1. Oh and I used beer instead of water and only a little over a cup because my grains were still a little wet.

  6. Josh says:

    This may be a silly question, but I dried and then milled my spent grain down into a flour with texture consistent to that of bread flour. So, when you call for 1 cup spent grain, do you mean spent grain flour? Or the grains right out of the mash? I’m thinking it will be much more dense with fine flour vs the course grains. Thoughts?

    1. Chelsea says:

      Not a silly question! I don’t have a mill (yet), so I’ve been putting my dried spent grain in whole. You might have to adjust the quantity of spent grain flour to get it right- I imagine it will take less than whole grain. Let me know!:)

  7. Jennifer says:

    Just made this with spent grains that were still wet from the mash. The bread is incredibly moist and dense on the inside and crunchy and flavorful on the outside. Wish I’d used a bit of whole grain to pull out more nuttiness. I’d be interested to see how this bread would end up if it were allowed a full day to ferment.
    Still, EXCELLENT recipe. Super great bread in under a few hours is always a great feat!

    1. Chelsea says:

      Great to hear!😀

  8. I am in the middle of my first two batches. With the first batch I followed the directions you posted and didn’t get a very good rise. (it is VERY cold in Michigan right now though so the house is a bit cool). I also ground some of the grain in the blender, and used 1/2 cup of that in place of 1/2 cup of flour. For my second batch I mixed the warm water, yeast and honey in a separate bowl and let it work for about 5 minutes, then mixed it with the flour and grain adding the grain last. So far I seem to be getting a much better result. I can’t wait to taste it!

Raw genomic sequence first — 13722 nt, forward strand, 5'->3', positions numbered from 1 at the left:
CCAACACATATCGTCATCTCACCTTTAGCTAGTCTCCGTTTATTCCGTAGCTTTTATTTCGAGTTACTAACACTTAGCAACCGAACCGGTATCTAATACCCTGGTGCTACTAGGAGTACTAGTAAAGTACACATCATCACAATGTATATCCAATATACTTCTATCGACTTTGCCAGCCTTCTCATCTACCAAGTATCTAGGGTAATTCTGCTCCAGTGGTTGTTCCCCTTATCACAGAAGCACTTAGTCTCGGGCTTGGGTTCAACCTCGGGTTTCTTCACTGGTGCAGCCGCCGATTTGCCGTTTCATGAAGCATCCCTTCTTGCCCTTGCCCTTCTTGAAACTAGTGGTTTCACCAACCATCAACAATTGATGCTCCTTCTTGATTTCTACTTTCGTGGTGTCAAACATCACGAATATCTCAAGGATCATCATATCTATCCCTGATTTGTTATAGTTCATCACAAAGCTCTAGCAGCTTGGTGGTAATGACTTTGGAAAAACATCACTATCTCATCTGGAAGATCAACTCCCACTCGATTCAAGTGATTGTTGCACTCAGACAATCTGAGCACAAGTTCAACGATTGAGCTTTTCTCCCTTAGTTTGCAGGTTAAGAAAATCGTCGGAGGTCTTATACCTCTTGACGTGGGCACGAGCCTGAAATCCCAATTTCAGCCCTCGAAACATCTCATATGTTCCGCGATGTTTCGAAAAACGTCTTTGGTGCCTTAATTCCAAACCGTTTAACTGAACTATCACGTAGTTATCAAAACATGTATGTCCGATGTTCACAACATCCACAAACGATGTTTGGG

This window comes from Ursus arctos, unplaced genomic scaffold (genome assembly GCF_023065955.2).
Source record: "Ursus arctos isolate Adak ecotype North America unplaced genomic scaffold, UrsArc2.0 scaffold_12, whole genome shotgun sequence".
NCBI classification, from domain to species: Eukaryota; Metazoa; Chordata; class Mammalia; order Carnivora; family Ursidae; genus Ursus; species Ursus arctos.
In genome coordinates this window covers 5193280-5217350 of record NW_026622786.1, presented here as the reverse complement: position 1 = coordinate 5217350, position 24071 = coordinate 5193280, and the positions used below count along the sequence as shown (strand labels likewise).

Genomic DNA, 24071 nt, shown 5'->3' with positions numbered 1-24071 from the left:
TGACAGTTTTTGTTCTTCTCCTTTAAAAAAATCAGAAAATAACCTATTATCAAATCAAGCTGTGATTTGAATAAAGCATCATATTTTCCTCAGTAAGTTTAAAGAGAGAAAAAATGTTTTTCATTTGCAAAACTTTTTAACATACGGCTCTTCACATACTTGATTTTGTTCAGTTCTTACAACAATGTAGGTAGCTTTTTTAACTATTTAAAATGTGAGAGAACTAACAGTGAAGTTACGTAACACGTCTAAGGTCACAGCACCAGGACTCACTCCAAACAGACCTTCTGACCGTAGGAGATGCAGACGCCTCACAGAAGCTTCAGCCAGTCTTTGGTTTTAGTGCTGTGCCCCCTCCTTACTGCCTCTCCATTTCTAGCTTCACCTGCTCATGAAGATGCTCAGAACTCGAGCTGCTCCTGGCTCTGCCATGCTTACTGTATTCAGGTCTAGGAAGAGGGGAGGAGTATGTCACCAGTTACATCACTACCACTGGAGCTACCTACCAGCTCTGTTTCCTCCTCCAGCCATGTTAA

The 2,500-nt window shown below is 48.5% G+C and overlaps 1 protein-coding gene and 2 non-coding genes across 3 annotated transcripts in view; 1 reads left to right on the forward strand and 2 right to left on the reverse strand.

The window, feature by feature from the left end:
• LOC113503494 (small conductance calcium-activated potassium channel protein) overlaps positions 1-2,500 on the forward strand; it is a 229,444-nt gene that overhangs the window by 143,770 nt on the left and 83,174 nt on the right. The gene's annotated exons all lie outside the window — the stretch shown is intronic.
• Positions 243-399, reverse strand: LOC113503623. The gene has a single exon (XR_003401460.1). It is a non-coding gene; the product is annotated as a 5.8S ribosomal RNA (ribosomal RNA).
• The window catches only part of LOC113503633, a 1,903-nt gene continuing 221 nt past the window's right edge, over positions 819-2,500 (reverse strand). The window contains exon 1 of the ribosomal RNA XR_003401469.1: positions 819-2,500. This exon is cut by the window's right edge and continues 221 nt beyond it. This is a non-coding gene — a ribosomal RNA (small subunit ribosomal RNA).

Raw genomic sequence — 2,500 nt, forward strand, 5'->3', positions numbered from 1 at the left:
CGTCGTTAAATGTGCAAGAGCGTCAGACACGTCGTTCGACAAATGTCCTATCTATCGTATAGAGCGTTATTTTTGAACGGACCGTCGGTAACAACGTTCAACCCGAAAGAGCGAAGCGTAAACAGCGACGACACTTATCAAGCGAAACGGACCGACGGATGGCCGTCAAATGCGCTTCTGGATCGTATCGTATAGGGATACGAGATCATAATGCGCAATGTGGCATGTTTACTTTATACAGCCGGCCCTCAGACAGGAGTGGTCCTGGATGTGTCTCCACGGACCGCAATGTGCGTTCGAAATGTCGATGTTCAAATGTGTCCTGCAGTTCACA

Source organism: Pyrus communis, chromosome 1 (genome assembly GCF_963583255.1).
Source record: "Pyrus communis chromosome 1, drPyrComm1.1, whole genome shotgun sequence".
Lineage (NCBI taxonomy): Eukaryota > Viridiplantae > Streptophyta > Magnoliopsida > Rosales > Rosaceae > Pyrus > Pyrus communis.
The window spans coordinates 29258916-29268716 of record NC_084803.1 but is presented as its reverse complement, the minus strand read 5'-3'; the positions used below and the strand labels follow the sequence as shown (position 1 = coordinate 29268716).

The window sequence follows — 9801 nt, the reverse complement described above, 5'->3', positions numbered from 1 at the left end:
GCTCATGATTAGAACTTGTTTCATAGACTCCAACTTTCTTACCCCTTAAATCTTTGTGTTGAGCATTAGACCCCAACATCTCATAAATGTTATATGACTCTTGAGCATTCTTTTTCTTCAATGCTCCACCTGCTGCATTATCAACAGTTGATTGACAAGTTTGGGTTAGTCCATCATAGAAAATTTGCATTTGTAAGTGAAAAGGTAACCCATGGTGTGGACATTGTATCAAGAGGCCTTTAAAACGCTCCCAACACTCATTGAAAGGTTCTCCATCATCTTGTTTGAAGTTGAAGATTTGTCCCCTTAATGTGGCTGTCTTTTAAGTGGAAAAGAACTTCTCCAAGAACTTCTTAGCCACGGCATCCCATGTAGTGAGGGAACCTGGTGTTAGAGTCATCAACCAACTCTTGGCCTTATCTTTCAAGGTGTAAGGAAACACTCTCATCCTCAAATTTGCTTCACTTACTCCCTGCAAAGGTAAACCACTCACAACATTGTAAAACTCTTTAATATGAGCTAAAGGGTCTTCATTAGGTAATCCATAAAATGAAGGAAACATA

9. Cindy says:

    Could you make the recipe using the dough cycle in a bread maker? And, could you use a standard size loaf pan instead of the longer rustic loaves? Any information would be great.

  10. I have just plain had to stop making single batches of this bread. Thankfully my stand mixer handles a double batch beautifully. Every time I bake I send a loaf to my brewers, (keep those grains coming). Now I really want to try a sourdough spent grain bread. Would appreciate your input!

  11. Adam says:

    I made this yesterday with spent 2 row. One loaf I doubled the recipe and made 2 loaves in standard bread pans. One I did true to recipe and it was delicious. Especially with some butter. But the other one I kneaded some brown sugar and cinnamon into it, sort of creating a swirl in the dough. Let it rise in the bread pan again and sprinkled more brown sugar and cinnamon on before baking. Holy freakin God! I have never had better bread. Not exaggerating. So good. I’m gonna make French toast out of the leftovers. Thanks for such a. Great recipe.

Leave a Reply

Fill in your details below or click an icon to log in:

WordPress.com Logo

You are commenting using your WordPress.com account. Log Out / Change )

Twitter picture

You are commenting using your Twitter account. Log Out / Change )

Facebook photo

You are commenting using your Facebook account. Log Out / Change )

Google+ photo

You are commenting using your Google+ account. Log Out / Change )

Connecting to %s